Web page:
An estoc, used from the 14th to the 17th century, is an edgeless two-handed sword designed specifically for fighting against opponents who are wearing full suits of steel armour. Similar to a rondel dagger, the estoc is meant for finding its way into the niches of armor (armpits, neck, visor, the
Worn over a skirt of maille, a fauld is a piece of armor that sits under a breastplate, corresponding to a ‘culet’ which sits under the backplate on the other side (although in early medieval times, culets were rarely worn as maille over the arse was deemed ‘good enough’). A fauld consists of steel lames connected by strips of leather, albeit other less popular methods were sometimes used to connect them. The leather strips allow expansion and contraction, which is absolutely necessary because the fauld needs to contract when the wearer mounts a horse. Oftimes, additional ‘tassets’ were hinged to the bottom of faulds to hang over the ‘cuisses’ and provide additional protection for thighs.
Muskets or any flintlock firearms are generally always reloaded via the muzzle like a cannon. First, a ‘powder horn’ or ‘powder flask’ is used to pour ‘grains of shot’ aka gunpowder down the muzzle and into the bore where it settles at the breech. Experts may be able to eyeball how much powder’s needed for a successful ‘fire’, but many people use a ‘measuring flask’ in order to make sure the correct amount is inserted. For many later muskets, 100 grains of shot is recommended.
A swordbreaker is a dagger or shortsword with deep notches on one side of the blade, used for catching and grappling opponents’ swords. They were most popular with the rise in rapier fighting during the Renaissance. Much like a shield, a swordbreaker is used in combination with a sword or other one-handed weapon.
Used historically by militia in the Franco-Flemish War of the 14th century, the goedendag is the combination of a club and a spear. It’s a medium-ranged, two-handed weapon. The pointy tip is useful for puncturing maille and gambeson, and the heavy base of the head also allows its user to perform blunt chops and
In my niche, a popular argument is circulating. Should fantasy be more realistic? One side believes fantasy should take pride in being unrealistic because, after all, it’s fantasy.
The other side thinks fantasy is awesome, but the unrealistic armour, fighting styles and architecture makes it not as good as it could be. They believe more realism can make fantasy more believable, and therefore more entertaining. I’m a gamer as well as a medievalist, so in a way I support both sides of this argument, though anyone who’s chatted with me could tell you I support one side more. For the bulk of this spiel, however, I’ll forget my opinion to explain this popular argument more thoroughly, or at least I’ll try to.
I heard two people on the street going on about this subject. One said he thought games were better because a good book was much harder to put down. The other said at least a good book can end and a good game these days never does, which is why they get people hooked. People get a hooked on books, too. Both are fun.
A friend of mine is often volunteering their time in social programs that aid the poor, so it was daunting when they asked what do I accomplish by writing books. This friend has already made the world a much better place. For example, they’ve built homes in third world countries, donated tons of money to the homeless, helped numerous fundraisers do the same, etc. I may have made that list small but that’s all stuff I’ve never done before. I believe it’s important to leave the world better than how you found it, but this question struck me hard at first because I wondered, “Am I just writing books for myself, or am I making the world a better place, too?”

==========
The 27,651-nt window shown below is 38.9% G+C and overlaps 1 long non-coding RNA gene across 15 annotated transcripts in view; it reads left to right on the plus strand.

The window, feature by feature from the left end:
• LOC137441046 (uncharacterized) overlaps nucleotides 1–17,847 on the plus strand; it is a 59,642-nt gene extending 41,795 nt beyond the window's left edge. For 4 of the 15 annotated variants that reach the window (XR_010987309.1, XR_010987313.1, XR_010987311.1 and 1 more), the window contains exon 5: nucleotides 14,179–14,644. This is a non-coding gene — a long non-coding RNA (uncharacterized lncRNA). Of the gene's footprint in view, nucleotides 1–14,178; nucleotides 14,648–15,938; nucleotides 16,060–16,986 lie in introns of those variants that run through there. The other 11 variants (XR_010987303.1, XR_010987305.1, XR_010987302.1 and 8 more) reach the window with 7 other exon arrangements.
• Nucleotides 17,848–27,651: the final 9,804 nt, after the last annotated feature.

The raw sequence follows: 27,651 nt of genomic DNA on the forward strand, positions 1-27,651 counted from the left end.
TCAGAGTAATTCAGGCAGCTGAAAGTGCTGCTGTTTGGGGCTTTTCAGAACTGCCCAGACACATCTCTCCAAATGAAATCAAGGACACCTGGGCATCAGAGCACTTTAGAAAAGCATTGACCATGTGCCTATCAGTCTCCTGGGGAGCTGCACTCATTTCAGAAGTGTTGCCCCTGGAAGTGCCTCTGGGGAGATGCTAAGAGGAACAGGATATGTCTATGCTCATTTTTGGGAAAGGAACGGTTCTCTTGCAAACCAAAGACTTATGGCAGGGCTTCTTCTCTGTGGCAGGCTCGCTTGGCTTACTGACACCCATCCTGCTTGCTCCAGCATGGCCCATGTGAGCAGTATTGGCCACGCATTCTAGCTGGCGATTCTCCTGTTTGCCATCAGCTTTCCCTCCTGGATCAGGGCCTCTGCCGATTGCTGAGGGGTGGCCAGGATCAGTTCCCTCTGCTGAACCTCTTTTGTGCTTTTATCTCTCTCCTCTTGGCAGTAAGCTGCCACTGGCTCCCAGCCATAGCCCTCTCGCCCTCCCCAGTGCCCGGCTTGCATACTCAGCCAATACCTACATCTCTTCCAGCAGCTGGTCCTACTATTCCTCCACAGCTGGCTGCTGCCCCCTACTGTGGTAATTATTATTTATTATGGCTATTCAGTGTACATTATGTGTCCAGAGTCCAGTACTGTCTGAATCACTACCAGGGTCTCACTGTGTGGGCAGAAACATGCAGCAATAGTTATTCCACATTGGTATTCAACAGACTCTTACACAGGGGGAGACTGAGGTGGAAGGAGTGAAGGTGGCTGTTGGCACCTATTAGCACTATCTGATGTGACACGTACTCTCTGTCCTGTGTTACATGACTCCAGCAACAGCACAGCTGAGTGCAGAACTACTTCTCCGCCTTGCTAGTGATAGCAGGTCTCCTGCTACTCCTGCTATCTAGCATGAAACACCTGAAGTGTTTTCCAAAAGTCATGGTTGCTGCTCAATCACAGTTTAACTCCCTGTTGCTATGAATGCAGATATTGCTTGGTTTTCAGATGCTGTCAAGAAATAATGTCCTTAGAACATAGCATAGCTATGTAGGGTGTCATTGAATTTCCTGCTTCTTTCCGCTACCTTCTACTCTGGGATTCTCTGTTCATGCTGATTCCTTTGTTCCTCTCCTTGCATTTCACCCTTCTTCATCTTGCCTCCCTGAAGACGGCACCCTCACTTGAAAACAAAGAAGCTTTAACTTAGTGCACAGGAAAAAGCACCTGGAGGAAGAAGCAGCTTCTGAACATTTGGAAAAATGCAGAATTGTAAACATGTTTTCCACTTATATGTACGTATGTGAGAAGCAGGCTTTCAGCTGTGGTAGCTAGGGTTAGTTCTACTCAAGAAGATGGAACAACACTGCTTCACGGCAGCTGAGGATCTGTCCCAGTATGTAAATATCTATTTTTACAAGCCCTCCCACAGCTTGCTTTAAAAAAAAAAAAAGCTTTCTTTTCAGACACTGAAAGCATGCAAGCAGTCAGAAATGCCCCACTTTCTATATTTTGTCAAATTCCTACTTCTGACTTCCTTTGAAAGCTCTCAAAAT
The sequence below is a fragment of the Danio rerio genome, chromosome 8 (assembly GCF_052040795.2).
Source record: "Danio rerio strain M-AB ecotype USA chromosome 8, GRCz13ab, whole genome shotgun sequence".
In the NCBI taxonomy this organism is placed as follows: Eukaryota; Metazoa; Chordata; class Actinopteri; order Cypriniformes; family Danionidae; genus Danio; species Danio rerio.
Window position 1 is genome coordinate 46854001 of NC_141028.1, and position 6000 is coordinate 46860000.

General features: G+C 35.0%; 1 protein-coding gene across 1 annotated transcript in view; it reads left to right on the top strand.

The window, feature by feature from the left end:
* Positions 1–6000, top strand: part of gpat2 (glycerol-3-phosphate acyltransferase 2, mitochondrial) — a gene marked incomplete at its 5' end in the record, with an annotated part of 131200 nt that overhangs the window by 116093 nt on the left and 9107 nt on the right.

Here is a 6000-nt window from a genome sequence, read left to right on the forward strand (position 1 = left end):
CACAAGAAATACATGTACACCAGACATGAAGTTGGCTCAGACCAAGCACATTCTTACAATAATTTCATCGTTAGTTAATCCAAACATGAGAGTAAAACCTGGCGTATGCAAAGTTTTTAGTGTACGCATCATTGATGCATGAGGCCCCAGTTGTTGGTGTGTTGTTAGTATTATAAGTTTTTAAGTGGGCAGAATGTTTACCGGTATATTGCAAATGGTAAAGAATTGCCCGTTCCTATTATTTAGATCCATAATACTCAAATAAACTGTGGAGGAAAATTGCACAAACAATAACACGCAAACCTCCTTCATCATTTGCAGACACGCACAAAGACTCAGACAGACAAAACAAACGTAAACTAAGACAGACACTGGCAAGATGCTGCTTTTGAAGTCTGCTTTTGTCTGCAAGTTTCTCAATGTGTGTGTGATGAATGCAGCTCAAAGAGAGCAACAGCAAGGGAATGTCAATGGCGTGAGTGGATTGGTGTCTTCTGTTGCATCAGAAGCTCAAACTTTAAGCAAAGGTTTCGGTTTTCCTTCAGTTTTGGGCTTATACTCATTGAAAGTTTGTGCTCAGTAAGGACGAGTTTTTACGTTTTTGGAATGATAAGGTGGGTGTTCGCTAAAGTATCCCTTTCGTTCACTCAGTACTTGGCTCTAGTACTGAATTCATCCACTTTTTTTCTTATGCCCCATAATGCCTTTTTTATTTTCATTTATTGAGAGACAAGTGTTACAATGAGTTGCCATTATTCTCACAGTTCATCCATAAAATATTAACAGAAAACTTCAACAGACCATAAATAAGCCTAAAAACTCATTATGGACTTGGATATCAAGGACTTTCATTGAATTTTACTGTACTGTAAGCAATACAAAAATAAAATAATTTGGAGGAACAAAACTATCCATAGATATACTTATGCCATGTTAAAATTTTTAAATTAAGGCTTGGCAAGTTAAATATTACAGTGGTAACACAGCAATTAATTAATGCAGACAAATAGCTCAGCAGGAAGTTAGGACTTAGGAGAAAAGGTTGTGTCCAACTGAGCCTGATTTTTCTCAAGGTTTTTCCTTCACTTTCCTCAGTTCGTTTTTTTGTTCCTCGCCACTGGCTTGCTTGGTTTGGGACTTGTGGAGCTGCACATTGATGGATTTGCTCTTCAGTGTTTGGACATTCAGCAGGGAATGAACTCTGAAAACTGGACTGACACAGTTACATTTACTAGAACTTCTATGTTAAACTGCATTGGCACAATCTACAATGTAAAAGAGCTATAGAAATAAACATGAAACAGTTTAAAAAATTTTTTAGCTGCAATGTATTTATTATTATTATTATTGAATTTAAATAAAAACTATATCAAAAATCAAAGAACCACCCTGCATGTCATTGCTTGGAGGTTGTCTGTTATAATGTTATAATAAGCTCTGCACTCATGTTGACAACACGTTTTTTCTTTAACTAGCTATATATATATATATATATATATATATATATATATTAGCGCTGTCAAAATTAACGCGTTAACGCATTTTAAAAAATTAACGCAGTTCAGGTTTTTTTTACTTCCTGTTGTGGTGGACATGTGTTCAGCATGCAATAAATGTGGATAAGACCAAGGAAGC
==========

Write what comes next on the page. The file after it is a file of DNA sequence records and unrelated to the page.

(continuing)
This morning I watched Ran (directed and written by Akira Kurosawa) and I must say it nearly made me cry! Lately I’ve been growing more appreciative of the epic filming style of older movies. Modern movies like to zoom in on individuals during warfare, but movies like Ran like to zoom out and show
The plow, the ox, the roof and the fool are real sword stances from medieval treatises and historical manuals (check out the famous Solothurner Fechtbuch) and are still used by HEMA students today. These four sword positions are also similar to the basic stances used by samurai in different periods. There are many, and some would say an unlimited number of stances a swordsman can hold, especially if you do LARP or Hollywood choreography (lmao), but these four guards below are the universal, historical ones, and I believe understanding them can empower any novice sword owner. Now I will briefly explain their uses and applications from an outright amateur’s perspective.
This is a poem I kept from one of my many unpublished fantasy stories. He stormed out from his castle Harry after hassle Yearned to win so badly Sortie after sally The siege did cost him dearly During one great battle He called out from his courser Yelling O so
A wench was wandering down a wynd when a pauper begging for pence stopped her to broach of the Bird of Wellimgale. The wench surmised it a tact to finagle her, but when the pauper told how the Bird would grant her any wish if she kissed it, she allowed herself to be waylaid by his words. He explained how the Bird lived on a precipice that jutted from an enormous bluff. Then he confided in whispers about a secret crystal-laden tunnel that wormed through the ground to meet it.
Timothy RJ Eveland 2014-11-30 (As this topic is being discussed more often, I felt obliged to release a paper I wrote in 2014) The global population has been estimated to reach over 9 billion by the year 2050 (Ash, 2013). Within thirty-five years, global food demand is also estimated